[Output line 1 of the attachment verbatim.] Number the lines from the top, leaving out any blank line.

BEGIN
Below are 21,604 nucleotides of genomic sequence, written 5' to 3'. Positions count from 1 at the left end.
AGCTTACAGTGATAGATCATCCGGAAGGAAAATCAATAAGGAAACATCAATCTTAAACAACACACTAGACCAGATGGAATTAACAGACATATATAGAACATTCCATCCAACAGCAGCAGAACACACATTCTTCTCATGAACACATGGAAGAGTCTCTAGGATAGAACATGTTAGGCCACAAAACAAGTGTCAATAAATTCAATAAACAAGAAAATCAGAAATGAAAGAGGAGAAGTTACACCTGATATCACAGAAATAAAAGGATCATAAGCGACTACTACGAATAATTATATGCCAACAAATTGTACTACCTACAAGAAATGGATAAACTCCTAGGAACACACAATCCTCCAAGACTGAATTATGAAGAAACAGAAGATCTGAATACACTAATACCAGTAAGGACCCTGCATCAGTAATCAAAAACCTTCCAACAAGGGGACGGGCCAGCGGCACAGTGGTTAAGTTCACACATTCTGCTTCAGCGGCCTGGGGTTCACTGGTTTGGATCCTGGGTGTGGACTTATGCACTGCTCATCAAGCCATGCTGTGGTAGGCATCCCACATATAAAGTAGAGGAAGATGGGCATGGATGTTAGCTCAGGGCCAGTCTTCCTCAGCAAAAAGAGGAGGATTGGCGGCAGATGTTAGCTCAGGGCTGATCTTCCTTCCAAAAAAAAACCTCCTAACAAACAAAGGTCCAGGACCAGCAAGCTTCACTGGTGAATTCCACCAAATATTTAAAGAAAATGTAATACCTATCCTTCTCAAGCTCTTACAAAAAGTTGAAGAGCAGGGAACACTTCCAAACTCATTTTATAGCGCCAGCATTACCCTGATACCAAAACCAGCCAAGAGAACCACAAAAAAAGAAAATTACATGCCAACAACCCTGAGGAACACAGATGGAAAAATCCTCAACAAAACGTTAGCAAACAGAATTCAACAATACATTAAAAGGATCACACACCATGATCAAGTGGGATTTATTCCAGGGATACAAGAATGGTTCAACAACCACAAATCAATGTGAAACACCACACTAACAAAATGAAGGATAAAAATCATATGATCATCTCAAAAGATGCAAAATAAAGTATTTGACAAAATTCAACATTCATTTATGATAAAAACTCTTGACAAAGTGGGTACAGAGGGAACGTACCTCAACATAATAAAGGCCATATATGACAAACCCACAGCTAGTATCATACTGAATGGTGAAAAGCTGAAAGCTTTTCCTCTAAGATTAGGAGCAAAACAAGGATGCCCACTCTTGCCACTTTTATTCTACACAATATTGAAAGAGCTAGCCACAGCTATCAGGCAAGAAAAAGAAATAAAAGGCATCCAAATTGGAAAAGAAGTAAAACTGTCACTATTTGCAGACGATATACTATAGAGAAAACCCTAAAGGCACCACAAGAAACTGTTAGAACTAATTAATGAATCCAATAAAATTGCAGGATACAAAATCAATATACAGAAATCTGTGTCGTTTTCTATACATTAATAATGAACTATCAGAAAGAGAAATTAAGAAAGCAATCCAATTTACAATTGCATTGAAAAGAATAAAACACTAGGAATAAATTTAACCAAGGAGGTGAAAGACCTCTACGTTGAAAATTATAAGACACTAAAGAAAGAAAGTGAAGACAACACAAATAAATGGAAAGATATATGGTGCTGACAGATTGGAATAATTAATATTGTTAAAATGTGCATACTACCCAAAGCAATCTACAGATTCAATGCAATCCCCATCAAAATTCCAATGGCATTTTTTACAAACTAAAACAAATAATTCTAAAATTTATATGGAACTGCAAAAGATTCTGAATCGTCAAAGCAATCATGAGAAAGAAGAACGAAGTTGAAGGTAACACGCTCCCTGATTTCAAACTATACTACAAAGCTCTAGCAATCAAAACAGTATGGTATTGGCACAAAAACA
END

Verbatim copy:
Below are 21,604 nucleotides of genomic sequence, written 5' to 3'. Positions count from 1 at the left end.